Sleep apnea is associated with subclinical myocardial injury

October 25, 2013

Obstructive sleep apnea is known to be associated with an increased incidence of cardiovascular disease. Now a new study indicates that OSA is associated with subclinical myocardial injury, as indicated by increased high sensitivity troponin T (hs-TnT) levels. Elevated hs-TnT levels are predictive of both coronary heart disease (CHD) and heart failure (HF) in the general population. This is the first study to demonstrate an independent association between sleep apnea severity and this marker of early myocardial injury.

"Although OSA is associated with increased cardiovascular risk, a causal association has been hard to establish because of the association of OSA with other risk factors," said researcher Amil M. Shah, MD, MPH, of the Brigham and Women's Hospital in Boston. "In our study, we were able to demonstrate that greater OSA severity is independently associated with higher hs-TnT levels, suggesting a role for subclinical myocardial injury in the relationship between OSA and heart failure."

The findings were published online ahead of print publication in the American Thoracic Society's American Journal of Respiratory and Critical Care Medicine.

The study included 1,645 middle-aged and older participants in both the Atherosclerosis Risk in Communities and the Sleep Health Study who were free of CHD and HF at baseline. All subjects underwent overnight home polysomnography. Median follow-up was 12.4 years. OSA severity was categorized as none, mild, moderate, or severe using the respiratory disturbance index.

Hs-TnT levels, but not N terminal pro B-type natriuretic peptide levels (a marker for increased ventricular wall stress), were significantly associated with OSA after adjustment for 17 potential confounders (p=0.02), including age, gender, body mass index, smoking status, hypertension, diabetes, alcohol intake, pulmonary function variables (FEV1 and FVC), COPD status, systolic blood pressure, total cholesterol, LDL cholesterol, HDL cholesterol, triglycerides, insulin level and estimated glomerular filtration rate (eGFR). In all OSA severity categories, hs-TnT was significantly related to the risk of death or incident , and this relationship was strongest in the severe OSA group.

Limitations of the study include its cross-sectional design, which precludes conclusions on causality, and a limited number of participants with severe OSA.

"Our results suggest a relationship between subclinical myocardial injury and the increased seen in patients with OSA," said Dr. Shah. "Monitoring of hs-TnT levels in these patients may have prognostic value, particularly in patients with severe OSA."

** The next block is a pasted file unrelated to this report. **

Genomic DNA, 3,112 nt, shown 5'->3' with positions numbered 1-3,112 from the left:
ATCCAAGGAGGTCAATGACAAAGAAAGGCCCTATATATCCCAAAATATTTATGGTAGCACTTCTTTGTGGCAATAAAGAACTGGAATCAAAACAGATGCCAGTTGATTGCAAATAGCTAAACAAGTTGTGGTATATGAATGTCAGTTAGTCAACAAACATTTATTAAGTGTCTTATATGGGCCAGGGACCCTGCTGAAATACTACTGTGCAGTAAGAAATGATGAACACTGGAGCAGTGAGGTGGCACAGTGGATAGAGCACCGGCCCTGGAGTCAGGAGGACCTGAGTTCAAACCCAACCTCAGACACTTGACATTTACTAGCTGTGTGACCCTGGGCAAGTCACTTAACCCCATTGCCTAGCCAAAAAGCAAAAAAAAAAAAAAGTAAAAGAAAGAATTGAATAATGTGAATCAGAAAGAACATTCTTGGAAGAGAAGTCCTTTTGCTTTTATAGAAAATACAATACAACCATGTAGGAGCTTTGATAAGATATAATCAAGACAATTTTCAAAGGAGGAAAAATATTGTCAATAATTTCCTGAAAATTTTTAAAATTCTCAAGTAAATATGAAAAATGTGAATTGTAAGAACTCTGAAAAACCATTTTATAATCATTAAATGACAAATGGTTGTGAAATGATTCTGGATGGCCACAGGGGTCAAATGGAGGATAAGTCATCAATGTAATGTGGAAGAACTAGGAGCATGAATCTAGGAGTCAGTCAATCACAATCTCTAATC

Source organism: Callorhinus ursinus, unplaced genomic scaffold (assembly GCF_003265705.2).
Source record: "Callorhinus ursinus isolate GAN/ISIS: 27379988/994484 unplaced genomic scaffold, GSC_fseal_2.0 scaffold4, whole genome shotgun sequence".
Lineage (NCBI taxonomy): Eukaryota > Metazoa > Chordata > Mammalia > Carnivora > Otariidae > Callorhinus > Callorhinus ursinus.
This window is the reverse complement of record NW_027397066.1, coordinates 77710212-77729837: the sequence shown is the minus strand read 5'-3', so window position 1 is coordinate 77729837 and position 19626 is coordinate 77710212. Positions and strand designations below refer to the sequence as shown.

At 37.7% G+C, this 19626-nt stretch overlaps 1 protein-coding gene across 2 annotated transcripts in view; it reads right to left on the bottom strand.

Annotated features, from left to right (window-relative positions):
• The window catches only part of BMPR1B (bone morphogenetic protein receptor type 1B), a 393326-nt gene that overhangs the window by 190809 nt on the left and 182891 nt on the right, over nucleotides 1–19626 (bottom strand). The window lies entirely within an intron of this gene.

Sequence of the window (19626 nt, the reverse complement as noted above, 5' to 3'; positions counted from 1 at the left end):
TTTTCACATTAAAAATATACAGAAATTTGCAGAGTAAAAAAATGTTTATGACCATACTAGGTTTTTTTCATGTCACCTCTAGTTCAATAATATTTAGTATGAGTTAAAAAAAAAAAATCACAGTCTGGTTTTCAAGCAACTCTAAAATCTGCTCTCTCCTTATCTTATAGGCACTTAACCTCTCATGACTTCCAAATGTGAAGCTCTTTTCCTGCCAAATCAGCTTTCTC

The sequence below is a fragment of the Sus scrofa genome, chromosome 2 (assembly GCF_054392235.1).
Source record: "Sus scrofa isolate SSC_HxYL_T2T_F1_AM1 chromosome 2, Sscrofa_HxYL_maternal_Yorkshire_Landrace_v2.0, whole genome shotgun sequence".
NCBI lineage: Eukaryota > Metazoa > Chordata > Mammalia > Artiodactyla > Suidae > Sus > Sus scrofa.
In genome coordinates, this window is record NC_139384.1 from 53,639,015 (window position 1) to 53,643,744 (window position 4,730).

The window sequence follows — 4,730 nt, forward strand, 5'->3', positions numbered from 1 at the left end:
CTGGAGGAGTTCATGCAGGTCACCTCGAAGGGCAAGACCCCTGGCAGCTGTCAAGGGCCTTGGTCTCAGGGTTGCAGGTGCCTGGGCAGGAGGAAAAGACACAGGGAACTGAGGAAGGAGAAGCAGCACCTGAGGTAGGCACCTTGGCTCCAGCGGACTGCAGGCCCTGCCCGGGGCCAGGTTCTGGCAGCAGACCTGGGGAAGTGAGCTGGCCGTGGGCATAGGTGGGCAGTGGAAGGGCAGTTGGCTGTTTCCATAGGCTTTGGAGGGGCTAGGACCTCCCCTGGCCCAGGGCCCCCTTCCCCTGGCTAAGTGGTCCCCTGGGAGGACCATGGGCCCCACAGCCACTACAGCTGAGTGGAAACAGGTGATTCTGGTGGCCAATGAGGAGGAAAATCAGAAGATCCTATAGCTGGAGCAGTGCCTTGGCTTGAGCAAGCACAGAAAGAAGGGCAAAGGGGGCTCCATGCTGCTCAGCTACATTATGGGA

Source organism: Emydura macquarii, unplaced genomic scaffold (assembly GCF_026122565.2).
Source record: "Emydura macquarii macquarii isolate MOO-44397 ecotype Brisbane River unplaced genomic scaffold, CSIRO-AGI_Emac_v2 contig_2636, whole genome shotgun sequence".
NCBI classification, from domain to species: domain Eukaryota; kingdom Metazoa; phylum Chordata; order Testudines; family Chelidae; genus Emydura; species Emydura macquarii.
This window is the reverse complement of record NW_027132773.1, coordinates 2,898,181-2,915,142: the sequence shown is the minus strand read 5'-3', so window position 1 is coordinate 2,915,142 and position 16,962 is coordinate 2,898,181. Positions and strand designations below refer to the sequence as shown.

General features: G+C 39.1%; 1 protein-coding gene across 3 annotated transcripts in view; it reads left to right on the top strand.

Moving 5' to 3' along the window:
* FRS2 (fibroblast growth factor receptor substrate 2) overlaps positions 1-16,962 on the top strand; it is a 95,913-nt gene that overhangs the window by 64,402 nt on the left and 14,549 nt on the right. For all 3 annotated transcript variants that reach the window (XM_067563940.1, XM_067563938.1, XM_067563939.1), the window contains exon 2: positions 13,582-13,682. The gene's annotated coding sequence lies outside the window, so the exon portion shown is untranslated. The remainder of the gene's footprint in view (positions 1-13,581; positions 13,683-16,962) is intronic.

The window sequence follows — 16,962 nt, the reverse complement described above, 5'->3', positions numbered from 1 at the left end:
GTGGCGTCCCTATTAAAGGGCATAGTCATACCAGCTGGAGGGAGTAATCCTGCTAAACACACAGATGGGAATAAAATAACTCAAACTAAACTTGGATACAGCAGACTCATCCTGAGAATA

Explore further: Obstructive sleep apnea is associated with diabetic peripheral neuropathy

Related Stories

OSA increases cardiovascular mortality in the elderly

September 7, 2012

Untreated severe obstructive sleep apnea (OSA) is associated with an increased risk of cardiovascular mortality in the elderly, and adequate treatment with continuous positive airway pressure (CPAP) may significantly reduce ...

Treat snoring to avoid deadly heart failure

December 5, 2012

Patients with obstructive sleep apnea have the same early cardiovascular damage as diabetics, according to research presented at EUROECHO and other Imaging Modalities 2012. The study1 was presented by Dr Raluca Mincu from ...

Recommended for you

After watching disturbing video, CPAP usage soars

September 25, 2014

Like more than 20 million other Americans, John Brugger has been diagnosed with sleep apnea. He snored, tossed and turned and struggled to breathe during the night, which often left him not only exhausted the next day but ...

Bad sleep around full moon is no longer a myth

July 25, 2013

Many people complain about poor sleep around full moon. Scientists at the University of Basel in Switzerland now report evidence that lunar cycles and human sleep behavior are in fact connected. The results have been published ...

Interrupted sleep impairs memory in mice

July 25, 2011

With the novel use of a technique that uses light to control brain cells, Stanford University researchers have shown that fragmented sleep causes memory impairment in mice.

Learn that tune while fast asleep

June 24, 2012

Want to nail that tune that you've practiced and practiced? Maybe you should take a nap with the same melody playing during your sleep, new provocative Northwestern University research suggests.

0 comments

Please sign in to add a comment. Registration is free, and takes less than a minute. Read more

Click here to reset your password.
Sign in to get notified via email when new comments are made.